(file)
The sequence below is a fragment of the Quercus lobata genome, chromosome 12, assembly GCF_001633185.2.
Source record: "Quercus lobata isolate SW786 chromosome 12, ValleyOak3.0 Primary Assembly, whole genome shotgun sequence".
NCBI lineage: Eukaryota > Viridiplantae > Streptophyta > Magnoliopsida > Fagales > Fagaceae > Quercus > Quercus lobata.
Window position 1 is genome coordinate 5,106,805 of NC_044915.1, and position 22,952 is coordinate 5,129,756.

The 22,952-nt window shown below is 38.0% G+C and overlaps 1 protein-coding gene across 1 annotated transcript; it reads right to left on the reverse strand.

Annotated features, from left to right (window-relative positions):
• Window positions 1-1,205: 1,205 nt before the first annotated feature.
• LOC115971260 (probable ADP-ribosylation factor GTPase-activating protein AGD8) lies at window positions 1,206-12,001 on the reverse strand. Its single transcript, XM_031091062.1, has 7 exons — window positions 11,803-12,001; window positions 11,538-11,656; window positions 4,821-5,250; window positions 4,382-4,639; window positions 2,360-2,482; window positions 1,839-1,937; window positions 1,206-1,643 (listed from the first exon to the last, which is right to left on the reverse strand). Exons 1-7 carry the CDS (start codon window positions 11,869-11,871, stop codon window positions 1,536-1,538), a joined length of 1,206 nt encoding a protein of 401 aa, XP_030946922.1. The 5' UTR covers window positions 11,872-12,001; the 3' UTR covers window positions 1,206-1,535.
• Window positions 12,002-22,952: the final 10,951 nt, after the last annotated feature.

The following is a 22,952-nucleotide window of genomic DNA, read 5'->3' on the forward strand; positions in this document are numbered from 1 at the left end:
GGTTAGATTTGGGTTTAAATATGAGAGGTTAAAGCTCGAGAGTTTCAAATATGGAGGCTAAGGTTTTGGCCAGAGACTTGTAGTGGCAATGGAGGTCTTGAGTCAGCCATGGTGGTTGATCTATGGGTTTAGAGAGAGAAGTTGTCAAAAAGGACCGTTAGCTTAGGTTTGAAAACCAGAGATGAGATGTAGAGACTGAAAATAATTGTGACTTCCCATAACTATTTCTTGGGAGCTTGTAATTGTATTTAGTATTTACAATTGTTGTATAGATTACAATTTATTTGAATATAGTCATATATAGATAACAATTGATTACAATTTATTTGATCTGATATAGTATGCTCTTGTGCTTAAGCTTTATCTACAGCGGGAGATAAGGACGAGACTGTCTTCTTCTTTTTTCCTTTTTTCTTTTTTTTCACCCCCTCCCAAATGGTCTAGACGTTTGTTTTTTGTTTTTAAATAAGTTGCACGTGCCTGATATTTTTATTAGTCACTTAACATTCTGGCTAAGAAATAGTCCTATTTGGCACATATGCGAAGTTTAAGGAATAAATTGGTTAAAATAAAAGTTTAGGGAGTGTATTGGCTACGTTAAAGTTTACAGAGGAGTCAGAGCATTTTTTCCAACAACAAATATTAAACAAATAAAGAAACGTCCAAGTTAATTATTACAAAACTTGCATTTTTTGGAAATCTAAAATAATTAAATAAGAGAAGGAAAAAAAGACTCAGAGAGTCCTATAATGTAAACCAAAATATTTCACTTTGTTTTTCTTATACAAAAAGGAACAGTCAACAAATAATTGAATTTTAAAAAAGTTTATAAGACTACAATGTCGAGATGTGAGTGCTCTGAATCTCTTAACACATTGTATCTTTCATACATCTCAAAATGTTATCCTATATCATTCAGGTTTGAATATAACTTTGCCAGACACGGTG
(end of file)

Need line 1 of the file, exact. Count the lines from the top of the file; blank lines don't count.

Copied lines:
The sequence below is a fragment of the Quercus lobata genome, chromosome 12, assembly GCF_001633185.2.